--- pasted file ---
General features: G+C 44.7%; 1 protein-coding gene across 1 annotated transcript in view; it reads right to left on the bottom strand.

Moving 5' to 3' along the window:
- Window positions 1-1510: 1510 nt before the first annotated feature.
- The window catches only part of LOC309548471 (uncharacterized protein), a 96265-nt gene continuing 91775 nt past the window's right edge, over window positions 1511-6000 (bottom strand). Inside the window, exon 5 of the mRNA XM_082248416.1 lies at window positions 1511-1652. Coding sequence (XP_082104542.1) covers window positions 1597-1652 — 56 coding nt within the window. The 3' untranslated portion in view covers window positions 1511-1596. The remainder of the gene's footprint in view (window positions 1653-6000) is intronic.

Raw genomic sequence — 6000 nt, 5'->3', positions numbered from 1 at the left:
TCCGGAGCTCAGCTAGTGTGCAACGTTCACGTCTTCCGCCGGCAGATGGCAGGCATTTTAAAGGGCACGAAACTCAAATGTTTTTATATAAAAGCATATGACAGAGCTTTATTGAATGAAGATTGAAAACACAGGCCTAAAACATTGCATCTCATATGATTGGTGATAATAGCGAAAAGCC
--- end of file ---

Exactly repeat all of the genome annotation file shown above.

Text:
General features: G+C 44.7%; 1 protein-coding gene across 1 annotated transcript in view; it reads right to left on the bottom strand.

Moving 5' to 3' along the window:
- Window positions 1-1510: 1510 nt before the first annotated feature.
- The window catches only part of LOC309548471 (uncharacterized protein), a 96265-nt gene continuing 91775 nt past the window's right edge, over window positions 1511-6000 (bottom strand). Inside the window, exon 5 of the mRNA XM_082248416.1 lies at window positions 1511-1652. Coding sequence (XP_082104542.1) covers window positions 1597-1652 — 56 coding nt within the window. The 3' untranslated portion in view covers window positions 1511-1596. The remainder of the gene's footprint in view (window positions 1653-6000) is intronic.

Raw genomic sequence — 6000 nt, 5'->3', positions numbered from 1 at the left:
TCCGGAGCTCAGCTAGTGTGCAACGTTCACGTCTTCCGCCGGCAGATGGCAGGCATTTTAAAGGGCACGAAACTCAAATGTTTTTATATAAAAGCATATGACAGAGCTTTATTGAATGAAGATTGAAAACACAGGCCTAAAACATTGCATCTCATATGATTGGTGATAATAGCGAAAAGCC